WGA Leader Chris Keyser: ‘There Is No Way Around Us’

Chris Keyser, the co-chair of the Writers Guild of America negotiating committee, stated in a video message Friday that the WGA is ready to combat alone if mandatory.

Keyser stated that the guild, which has been on strike since May 2, is “girded by an alliance” with SAG-AFTRA and the Directors Guild of America. But he promised that even when each guilds attain an settlement with the Alliance of Motion Picture and Television Producers this month, “We will fight on.”

“Any deal that puts this town back to work runs straight through the WGA and there is no way around us,” Keyser stated. “We are strong enough — we have always been strong enough — to get the deal we need with writer power alone.”

The DGA has been negotiating a contract since May 10, and has only some days left earlier than SAG-AFTRA is scheduled to start its talks subsequent Wednesday. The WGA has been sending out messages this week {that a} DGA deal shouldn’t be anticipated to resolve the writers’ strike.

The WGA is eager to keep away from a repeat of the 2007-08 strike, when the administrators obtained a deal that turned the template for the writers’ settlement.

In this spherical of bargaining, the DGA is primarily targeted on getting a greater streaming residual method, which might account for the expansion in worldwide subscribers. The WGA has made clear that such a method wouldn’t be sufficient to resolve its points, which embrace a minimal TV staffing degree and a viewership-based streaming residual.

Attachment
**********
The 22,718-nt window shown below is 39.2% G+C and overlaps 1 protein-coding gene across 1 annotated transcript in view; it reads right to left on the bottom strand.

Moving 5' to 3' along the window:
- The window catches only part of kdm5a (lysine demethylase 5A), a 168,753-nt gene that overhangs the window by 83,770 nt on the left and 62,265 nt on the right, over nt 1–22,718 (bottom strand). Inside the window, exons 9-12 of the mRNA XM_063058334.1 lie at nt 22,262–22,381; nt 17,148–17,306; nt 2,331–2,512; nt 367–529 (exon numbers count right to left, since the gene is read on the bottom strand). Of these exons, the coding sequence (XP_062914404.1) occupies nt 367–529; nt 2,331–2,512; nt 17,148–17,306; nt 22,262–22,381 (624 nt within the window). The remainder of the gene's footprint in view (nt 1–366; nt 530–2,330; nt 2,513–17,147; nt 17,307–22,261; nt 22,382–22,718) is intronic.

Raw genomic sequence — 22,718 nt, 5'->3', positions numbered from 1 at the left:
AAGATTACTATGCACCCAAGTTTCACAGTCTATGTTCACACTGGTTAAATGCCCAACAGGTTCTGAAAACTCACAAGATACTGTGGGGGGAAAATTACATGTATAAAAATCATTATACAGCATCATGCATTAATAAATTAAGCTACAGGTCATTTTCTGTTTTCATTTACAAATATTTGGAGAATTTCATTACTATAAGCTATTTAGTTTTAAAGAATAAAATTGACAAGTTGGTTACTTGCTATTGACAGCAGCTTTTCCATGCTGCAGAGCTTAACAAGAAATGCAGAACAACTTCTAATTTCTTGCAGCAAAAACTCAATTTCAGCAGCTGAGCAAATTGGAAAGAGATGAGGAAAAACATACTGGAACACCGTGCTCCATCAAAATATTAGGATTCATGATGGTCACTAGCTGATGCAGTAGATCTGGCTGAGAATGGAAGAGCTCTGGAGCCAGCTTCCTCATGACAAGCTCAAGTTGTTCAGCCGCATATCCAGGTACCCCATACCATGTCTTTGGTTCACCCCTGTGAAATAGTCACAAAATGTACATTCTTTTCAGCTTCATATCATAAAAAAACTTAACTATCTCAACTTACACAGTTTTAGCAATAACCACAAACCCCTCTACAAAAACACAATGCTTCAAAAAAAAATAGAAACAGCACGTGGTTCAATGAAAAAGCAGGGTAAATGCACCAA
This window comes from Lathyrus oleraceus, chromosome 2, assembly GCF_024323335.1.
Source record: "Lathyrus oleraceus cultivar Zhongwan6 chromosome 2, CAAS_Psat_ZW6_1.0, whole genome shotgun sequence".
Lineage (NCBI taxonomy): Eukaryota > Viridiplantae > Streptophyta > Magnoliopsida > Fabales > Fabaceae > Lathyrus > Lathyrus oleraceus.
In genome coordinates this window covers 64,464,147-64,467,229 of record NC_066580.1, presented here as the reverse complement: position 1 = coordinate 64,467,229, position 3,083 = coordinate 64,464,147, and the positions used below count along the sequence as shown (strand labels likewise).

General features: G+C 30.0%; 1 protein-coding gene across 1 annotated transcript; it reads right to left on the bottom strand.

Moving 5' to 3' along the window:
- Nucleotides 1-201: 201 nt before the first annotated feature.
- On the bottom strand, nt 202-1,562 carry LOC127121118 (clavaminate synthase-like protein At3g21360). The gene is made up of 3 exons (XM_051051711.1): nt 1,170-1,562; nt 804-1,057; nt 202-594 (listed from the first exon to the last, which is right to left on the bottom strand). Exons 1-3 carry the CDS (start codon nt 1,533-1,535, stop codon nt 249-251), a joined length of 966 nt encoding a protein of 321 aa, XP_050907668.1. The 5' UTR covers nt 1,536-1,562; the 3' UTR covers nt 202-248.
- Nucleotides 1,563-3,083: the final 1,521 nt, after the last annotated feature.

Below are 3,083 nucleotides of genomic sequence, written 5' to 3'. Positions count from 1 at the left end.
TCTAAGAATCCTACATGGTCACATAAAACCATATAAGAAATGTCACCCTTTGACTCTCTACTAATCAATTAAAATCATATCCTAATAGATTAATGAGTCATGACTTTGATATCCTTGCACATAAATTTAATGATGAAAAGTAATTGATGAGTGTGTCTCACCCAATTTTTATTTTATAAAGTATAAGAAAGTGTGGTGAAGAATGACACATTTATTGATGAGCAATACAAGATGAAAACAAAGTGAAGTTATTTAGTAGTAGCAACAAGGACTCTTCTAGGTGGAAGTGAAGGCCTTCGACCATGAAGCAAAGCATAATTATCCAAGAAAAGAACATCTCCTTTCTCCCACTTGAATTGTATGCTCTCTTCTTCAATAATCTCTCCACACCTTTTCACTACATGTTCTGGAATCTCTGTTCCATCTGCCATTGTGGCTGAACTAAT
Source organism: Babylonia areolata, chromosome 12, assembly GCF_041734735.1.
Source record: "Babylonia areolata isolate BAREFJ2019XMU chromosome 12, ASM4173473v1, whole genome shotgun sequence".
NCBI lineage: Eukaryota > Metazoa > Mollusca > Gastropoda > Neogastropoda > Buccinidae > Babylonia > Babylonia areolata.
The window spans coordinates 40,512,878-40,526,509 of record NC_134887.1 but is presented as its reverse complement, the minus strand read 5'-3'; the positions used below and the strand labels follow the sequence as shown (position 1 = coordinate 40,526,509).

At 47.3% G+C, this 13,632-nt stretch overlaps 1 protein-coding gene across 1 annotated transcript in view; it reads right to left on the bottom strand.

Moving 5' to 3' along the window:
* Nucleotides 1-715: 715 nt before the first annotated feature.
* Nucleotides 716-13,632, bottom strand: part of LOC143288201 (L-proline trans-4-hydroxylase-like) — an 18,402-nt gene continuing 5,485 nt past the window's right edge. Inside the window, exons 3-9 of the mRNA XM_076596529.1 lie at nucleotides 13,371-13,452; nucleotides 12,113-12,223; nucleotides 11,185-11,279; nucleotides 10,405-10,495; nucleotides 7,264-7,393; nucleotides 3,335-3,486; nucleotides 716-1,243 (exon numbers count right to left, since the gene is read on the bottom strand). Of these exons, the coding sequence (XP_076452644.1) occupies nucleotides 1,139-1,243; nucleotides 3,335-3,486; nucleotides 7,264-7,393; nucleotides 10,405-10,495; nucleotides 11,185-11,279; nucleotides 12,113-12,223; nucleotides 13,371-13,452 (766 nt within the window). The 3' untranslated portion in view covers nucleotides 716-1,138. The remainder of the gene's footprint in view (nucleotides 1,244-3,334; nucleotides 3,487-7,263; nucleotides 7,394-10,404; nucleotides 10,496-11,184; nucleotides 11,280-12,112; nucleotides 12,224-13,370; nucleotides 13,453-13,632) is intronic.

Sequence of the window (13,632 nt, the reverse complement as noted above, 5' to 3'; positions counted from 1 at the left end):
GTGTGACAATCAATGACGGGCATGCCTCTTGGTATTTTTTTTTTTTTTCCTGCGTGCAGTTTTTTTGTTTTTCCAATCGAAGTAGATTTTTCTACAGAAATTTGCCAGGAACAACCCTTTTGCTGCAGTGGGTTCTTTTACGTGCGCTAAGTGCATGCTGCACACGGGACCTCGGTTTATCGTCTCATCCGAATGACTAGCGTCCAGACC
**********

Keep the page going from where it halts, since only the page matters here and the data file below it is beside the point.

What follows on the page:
SAG-AFTRA may even be bargaining for a greater streaming residual, however has points which are distinctive to actors as properly, similar to laws on self-taped auditions and limits on the usage of AI-generated performances.

In the video message, Keyser stated that the AMPTP’s 2007-08 playbook “doesn’t belong in a negotiation room — it belongs in a museum.”

SAG-AFTRA has already known as a strike authorization vote, with ballots due on Monday. Keyser stated the vote “should send shivers down the companies’ spine.”

Keyser acknowledged that the strike is “painful,” however that the businesses have “taught us, however painfully, to withstand months and months without work.” He stated is “untenable” to “rush back to jobs that may not even be there in a year or two.”

“Uncertainty is painful,” he stated. “Is there any one of us who doesn’t wake up feeling the weight of this every day? I don’t think so. Having no income in a tenuous job market is painful.”

Keyser stated he has little doubt about writers’ capability to endure the strike. He additionally stated that the businesses are feeling ache as properly, and the ache will improve as soon as the autumn TV season begins to slide away.

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